Cummins is a global company that embraces diverse perspectives and empowers its employees. In the past month, two members of Cummins leadership team have been honored for displaying outstanding leadership. Today, these influencers are making a big difference not only in the company but in their communities as well.
Sharon Barner, Vice President and General Counsel, received the Pamela L. Carter Award for Transformative Leadership on Oct. 28 at the Transformative Leadership Awards Dinner in Washington, D.C. The award is given to those who have demonstrated commitment to advancing the empowerment of women in corporate law.
Marya Rose, Vice President and Chief Administrative Officer, was recognized as a 2015 Women of Influence on Nov. 6 by the Indianapolis Business Journal. The award acknowledges Indiana women from both the public and private sector who have demonstrated professional excellence and leadership in their careers and community.
So what ties these two influential women? They both empower diversity and inclusion in their professions, and confirm that with perseverance and hard work, anything is possible.
Throughout her career, Barner has strived to open doors and provide opportunities for diverse lawyers that weren’t always available to her. She strongly believes in advancing Cummins’ mission of recruiting and retaining diverse employees, a lesson she learned when her high school guidance counselor told her he didn’t think an ‘A’ student like her could succeed at Syracuse University.
Highly disappointed with her counselor, Barner used that as motivation to prove him wrong. Four years later, she graduated from Syracuse and earned her law degree at the University of Michigan Law School.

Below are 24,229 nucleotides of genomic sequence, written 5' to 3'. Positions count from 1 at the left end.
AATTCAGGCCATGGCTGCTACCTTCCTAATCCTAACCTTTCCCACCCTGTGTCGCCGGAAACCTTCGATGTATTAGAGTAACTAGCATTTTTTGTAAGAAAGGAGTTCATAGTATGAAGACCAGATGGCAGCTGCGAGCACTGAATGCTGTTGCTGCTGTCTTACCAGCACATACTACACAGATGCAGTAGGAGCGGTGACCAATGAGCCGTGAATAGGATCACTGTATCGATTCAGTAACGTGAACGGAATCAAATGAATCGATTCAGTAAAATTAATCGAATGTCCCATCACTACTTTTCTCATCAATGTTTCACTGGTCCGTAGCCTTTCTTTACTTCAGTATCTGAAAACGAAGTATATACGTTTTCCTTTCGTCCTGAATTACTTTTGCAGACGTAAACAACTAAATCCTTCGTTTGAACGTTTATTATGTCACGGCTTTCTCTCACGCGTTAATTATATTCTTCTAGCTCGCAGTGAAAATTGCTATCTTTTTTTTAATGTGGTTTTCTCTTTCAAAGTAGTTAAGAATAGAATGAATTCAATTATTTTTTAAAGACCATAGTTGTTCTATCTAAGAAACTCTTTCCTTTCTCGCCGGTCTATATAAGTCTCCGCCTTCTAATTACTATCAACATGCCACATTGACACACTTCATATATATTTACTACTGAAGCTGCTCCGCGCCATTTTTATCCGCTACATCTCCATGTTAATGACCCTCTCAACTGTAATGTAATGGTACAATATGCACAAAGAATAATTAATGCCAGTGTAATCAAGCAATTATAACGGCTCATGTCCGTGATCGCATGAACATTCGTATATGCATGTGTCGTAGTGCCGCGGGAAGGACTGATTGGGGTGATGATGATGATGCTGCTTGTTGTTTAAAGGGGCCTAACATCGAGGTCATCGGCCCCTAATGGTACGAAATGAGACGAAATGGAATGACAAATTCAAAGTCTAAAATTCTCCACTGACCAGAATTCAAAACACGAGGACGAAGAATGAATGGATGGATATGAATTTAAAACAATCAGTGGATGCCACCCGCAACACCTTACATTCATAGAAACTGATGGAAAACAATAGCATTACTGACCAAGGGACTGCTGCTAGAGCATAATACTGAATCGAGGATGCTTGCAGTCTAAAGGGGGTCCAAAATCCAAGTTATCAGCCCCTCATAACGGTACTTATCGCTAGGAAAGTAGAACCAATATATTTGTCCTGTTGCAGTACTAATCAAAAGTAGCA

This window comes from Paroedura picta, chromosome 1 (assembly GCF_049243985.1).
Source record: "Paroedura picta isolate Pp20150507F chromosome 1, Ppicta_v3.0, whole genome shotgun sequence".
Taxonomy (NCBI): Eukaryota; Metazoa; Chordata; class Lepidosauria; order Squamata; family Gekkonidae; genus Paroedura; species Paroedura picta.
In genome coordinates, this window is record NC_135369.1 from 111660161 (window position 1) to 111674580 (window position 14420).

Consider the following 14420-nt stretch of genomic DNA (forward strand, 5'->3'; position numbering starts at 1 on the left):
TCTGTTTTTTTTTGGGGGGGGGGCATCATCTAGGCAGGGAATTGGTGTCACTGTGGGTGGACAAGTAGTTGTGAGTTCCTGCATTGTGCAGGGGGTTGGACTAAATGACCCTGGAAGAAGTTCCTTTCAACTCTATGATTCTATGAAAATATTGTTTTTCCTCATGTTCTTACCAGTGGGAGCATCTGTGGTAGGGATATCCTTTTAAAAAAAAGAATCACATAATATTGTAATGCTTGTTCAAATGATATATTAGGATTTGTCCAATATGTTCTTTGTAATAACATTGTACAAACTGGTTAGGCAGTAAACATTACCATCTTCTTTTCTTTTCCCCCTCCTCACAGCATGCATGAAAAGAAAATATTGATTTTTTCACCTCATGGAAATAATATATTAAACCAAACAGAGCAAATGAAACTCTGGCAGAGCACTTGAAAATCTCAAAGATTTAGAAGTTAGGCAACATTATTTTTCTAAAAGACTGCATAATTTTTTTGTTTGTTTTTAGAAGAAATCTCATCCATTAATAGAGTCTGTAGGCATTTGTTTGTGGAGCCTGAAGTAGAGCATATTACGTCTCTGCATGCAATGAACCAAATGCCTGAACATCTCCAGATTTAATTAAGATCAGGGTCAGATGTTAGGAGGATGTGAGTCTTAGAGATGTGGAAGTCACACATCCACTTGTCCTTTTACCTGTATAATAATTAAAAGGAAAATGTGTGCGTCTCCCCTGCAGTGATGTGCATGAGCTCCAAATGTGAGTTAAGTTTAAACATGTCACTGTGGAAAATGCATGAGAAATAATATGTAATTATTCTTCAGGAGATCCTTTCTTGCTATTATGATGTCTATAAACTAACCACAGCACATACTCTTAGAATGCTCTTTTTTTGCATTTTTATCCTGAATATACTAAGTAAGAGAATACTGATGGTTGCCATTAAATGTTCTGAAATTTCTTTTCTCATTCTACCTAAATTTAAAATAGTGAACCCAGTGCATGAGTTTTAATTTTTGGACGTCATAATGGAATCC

Rose graduated from the Indiana University Robert H. McKinney School of Law in Indianapolis and later became an attorney with Bose McKinney & Evans. Many would be happy, to graduate and land a job soon after college, but Rose admits that she grew restless with her work.
“I thought that’s what I wanted,” she told the Indianapolis Business Journal, “but I’m a pretty social person. Working solitary in my office with depositions didn’t turn out to be the most exciting thing.”
After a brief stent in public service, a former co-worker, who now works at Cummins, lured her to the Columbus office.
Today, both women are making countless achievements both outside and within Cummins.
Rose was among the leaders who helped launch Cummins’ Unified Communications & Collaboration program. This program is intended to tie all Cummins’ communications capabilities into one platform which promotes innovation, empowers employees and improves work productivity. As a leader of the Corporate Local Diversity Council, she is helping bring awareness to visible and invisible diversity at Cummins. Outside of Cummins she serves as chairwoman for Planned Parenthood of Indiana and Kentucky.
Barner has brought her passion for mentoring to Cummins. Since joining Cummins in 2012, her goal has been to help reduce the number of outside law firms from 150 to 25 through a law firm convergence project. She is also a strong believer of advancing Cummins’ mission of recruiting and retaining diverse employees. At any given time, she mentors six to 10 women and several men who are at different stages of their careers- both at Cummins and outside the company.
When we embrace diversity we open the doors to everyone. Cummins congratulates both Barner and Rose on their achievements!
Do you want to write something?